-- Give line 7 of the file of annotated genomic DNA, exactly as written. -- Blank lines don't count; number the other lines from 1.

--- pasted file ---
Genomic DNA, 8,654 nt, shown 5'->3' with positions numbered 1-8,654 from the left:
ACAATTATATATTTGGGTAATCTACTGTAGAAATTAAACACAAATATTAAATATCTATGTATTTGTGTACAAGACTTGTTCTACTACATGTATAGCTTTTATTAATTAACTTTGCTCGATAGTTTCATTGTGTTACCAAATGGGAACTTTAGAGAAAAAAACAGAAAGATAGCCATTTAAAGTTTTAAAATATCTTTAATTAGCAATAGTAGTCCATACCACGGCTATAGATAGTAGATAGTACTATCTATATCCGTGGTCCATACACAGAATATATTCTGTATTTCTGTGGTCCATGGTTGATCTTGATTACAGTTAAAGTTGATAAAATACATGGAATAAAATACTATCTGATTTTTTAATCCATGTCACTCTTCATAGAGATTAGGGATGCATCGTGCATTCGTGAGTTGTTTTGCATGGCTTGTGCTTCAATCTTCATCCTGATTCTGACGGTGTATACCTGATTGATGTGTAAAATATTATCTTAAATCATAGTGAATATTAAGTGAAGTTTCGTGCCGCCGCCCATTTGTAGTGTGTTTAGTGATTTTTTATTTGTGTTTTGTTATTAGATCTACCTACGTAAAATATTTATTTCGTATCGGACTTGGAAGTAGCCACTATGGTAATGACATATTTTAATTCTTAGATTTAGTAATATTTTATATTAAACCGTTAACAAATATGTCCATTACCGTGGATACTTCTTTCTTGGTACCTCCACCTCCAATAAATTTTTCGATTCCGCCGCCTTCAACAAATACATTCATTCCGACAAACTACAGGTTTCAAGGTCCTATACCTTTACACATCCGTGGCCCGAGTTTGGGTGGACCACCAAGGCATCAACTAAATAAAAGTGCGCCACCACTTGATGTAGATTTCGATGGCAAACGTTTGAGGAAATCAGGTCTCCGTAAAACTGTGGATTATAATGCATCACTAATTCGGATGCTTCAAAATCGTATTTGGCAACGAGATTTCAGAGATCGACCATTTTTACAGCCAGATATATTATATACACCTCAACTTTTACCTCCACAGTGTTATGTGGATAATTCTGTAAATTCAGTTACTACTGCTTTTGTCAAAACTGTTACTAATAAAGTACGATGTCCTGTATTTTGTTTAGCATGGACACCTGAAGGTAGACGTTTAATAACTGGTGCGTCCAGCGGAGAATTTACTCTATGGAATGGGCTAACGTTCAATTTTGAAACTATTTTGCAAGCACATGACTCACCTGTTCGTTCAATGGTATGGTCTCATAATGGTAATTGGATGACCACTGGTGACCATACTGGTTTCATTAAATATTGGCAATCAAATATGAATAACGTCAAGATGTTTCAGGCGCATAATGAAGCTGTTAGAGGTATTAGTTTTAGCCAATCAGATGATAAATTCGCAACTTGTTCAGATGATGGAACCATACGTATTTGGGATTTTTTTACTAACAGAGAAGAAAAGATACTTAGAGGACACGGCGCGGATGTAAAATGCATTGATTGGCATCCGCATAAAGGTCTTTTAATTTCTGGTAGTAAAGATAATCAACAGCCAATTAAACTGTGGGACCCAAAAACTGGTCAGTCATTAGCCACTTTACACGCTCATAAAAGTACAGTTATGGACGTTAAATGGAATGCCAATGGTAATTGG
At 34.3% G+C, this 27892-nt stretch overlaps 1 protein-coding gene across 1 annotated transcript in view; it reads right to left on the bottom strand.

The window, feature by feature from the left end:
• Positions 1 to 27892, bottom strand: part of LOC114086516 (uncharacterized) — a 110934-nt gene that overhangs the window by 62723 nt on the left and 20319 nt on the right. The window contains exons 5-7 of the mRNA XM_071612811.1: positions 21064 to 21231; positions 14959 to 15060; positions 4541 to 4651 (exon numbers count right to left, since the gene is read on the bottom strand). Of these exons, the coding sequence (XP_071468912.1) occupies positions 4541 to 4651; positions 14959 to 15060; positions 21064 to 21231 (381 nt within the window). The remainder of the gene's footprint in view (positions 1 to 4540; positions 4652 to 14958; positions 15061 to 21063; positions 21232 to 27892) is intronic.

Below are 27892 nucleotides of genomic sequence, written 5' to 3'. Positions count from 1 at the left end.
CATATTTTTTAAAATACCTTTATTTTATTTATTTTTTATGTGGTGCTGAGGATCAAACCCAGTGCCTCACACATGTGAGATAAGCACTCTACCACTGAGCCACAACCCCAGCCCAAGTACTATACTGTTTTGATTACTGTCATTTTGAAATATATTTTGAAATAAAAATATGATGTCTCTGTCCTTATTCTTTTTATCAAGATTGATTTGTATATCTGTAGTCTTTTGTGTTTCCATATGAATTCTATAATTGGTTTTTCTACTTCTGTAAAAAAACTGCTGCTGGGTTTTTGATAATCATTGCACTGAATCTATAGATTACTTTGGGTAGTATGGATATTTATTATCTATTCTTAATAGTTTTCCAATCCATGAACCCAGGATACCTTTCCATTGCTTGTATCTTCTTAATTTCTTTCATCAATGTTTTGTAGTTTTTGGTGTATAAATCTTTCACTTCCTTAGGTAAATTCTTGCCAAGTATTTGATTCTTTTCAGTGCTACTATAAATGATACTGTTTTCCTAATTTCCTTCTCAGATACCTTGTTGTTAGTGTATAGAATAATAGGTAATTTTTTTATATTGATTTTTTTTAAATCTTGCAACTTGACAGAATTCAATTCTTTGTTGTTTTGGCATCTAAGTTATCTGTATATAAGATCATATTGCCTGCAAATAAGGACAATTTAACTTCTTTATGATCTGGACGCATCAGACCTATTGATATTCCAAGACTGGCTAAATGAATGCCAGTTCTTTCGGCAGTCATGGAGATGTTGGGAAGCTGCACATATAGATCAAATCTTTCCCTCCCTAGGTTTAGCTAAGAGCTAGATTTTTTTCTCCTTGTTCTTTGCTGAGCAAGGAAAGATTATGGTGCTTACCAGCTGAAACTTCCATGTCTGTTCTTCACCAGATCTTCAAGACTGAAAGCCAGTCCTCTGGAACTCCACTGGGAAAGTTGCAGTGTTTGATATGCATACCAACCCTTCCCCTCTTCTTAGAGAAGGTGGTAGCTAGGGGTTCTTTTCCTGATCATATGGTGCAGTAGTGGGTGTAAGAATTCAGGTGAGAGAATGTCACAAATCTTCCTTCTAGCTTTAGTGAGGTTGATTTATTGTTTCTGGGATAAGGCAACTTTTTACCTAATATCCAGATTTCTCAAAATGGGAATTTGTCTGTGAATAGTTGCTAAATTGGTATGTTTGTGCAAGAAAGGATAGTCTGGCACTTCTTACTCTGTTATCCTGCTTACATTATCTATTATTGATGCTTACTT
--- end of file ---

CATATTTTTTAAAATACCTTTATTTTATTTATTTTTTATGTGGTGCTGAGGATCAAACCCAGTGCCTCACACATGTGAGATAAGCACTCTACCACTGAGCCACAACCCCAGCCCAAGTACTATACTGTTTTGATTACTGTCATTTTGAAATATATTTTGAAATAAAAATATGATGTCTCTGTCCTTATTCTTTTTATCAAGATTGATTTGTATATCTGTAGTCTTTTGTGTTTCCATATGAATTCTATAATTGGTTTTTCTACTTCTGTAAAAAAACTGCTGCTGGGTTTTTGATAATCATTGCACTGAATCTATAGATTACTTTGGGTAGTATGGATATTTATTATCTATTCTTAATAGTTTTCCAATCCATGAACCCAGGATACCTTTCCATTGCTTGTATCTTCTTAATTTCTTTCATCAATGTTTTGTAGTTTTTGGTGTATAAATCTTTCACTTCCTTAGGTAAATTCTTGCCAAGTATTTGATTCTTTTCAGTGCTACTATAAATGATACTGTTTTCCTAATTTCCTTCTCAGATACCTTGTTGTTAGTGTATAGAATAATAGGTAATTTTTTTATATTGATTTTTTTTAAATCTTGCAACTTGACAGAATTCAATTCTTTGTTGTTTTGGCATCTAAGTTATCTGTATATAAGATCATATTGCCTGCAAATAAGGACAATTTAACTTCTTTATGATCTGGACGCATCAGACCTATTGATATTCCAAGACTGGCTAAATGAATGCCAGTTCTTTCGGCAGTCATGGAGATGTTGGGAAGCTGCACATATAGATCAAATCTTTCCCTCCCTAGGTTTAGCTAAGAGCTAGATTTTTTTCTCCTTGTTCTTTGCTGAGCAAGGAAAGATTATGGTGCTTACCAGCTGAAACTTCCATGTCTGTTCTTCACCAGATCTTCAAGACTGAAAGCCAGTCCTCTGGAACTCCACTGGGAAAGTTGCAGTGTTTGATATGCATACCAACCCTTCCCCTCTTCTTAGAGAAGGTGGTAGCTAGGGGTTCTTTTCCTGATCATATGGTGCAGTAGTGGGTGTAAGAATTCAGGTGAGAGAATGTCACAAATCTTCCTTCTAGCTTTAGTGAGGTTGATTTATTGTTTCTGGGATAAGGCAACTTTTTACCTAATATCCAGATTTCTCAAAATGGGAATTTGTCTGTGAATAGTTGCTAAATTGGTATGTTTGTGCAAGAAAGGATAGTCTGGCACTTCTTACTCTGTTATCCTGCTTACATTATCTATTATTGATGCTTACTT